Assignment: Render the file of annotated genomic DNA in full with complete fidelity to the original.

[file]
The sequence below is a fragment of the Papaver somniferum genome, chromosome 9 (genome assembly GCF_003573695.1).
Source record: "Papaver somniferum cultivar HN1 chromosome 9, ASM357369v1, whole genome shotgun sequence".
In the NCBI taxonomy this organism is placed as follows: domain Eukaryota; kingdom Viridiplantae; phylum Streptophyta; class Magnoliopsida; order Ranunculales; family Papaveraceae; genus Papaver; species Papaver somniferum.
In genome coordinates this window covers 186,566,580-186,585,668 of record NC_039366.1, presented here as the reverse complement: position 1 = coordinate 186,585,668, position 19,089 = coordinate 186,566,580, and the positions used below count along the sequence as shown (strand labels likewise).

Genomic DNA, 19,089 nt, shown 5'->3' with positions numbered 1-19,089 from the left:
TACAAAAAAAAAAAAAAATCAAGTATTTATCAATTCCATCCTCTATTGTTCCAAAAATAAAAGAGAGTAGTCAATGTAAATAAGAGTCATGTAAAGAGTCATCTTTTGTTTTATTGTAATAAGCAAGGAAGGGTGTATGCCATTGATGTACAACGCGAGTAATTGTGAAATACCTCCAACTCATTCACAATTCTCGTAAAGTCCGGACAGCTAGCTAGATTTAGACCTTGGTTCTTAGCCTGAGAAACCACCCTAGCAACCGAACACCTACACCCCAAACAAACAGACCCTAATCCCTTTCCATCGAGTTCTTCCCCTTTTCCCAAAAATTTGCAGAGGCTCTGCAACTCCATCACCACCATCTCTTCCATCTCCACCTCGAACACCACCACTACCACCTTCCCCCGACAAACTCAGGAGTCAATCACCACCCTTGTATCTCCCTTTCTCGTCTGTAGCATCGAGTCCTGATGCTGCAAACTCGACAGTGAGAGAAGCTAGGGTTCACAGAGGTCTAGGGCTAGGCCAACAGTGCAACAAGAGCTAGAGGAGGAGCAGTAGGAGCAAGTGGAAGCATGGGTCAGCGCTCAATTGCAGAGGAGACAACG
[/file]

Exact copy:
The sequence below is a fragment of the Papaver somniferum genome, chromosome 9 (genome assembly GCF_003573695.1).
Source record: "Papaver somniferum cultivar HN1 chromosome 9, ASM357369v1, whole genome shotgun sequence".
In the NCBI taxonomy this organism is placed as follows: domain Eukaryota; kingdom Viridiplantae; phylum Streptophyta; class Magnoliopsida; order Ranunculales; family Papaveraceae; genus Papaver; species Papaver somniferum.
In genome coordinates this window covers 186,566,580-186,585,668 of record NC_039366.1, presented here as the reverse complement: position 1 = coordinate 186,585,668, position 19,089 = coordinate 186,566,580, and the positions used below count along the sequence as shown (strand labels likewise).

Genomic DNA, 19,089 nt, shown 5'->3' with positions numbered 1-19,089 from the left:
TACAAAAAAAAAAAAAAATCAAGTATTTATCAATTCCATCCTCTATTGTTCCAAAAATAAAAGAGAGTAGTCAATGTAAATAAGAGTCATGTAAAGAGTCATCTTTTGTTTTATTGTAATAAGCAAGGAAGGGTGTATGCCATTGATGTACAACGCGAGTAATTGTGAAATACCTCCAACTCATTCACAATTCTCGTAAAGTCCGGACAGCTAGCTAGATTTAGACCTTGGTTCTTAGCCTGAGAAACCACCCTAGCAACCGAACACCTACACCCCAAACAAACAGACCCTAATCCCTTTCCATCGAGTTCTTCCCCTTTTCCCAAAAATTTGCAGAGGCTCTGCAACTCCATCACCACCATCTCTTCCATCTCCACCTCGAACACCACCACTACCACCTTCCCCCGACAAACTCAGGAGTCAATCACCACCCTTGTATCTCCCTTTCTCGTCTGTAGCATCGAGTCCTGATGCTGCAAACTCGACAGTGAGAGAAGCTAGGGTTCACAGAGGTCTAGGGCTAGGCCAACAGTGCAACAAGAGCTAGAGGAGGAGCAGTAGGAGCAAGTGGAAGCATGGGTCAGCGCTCAATTGCAGAGGAGACAACG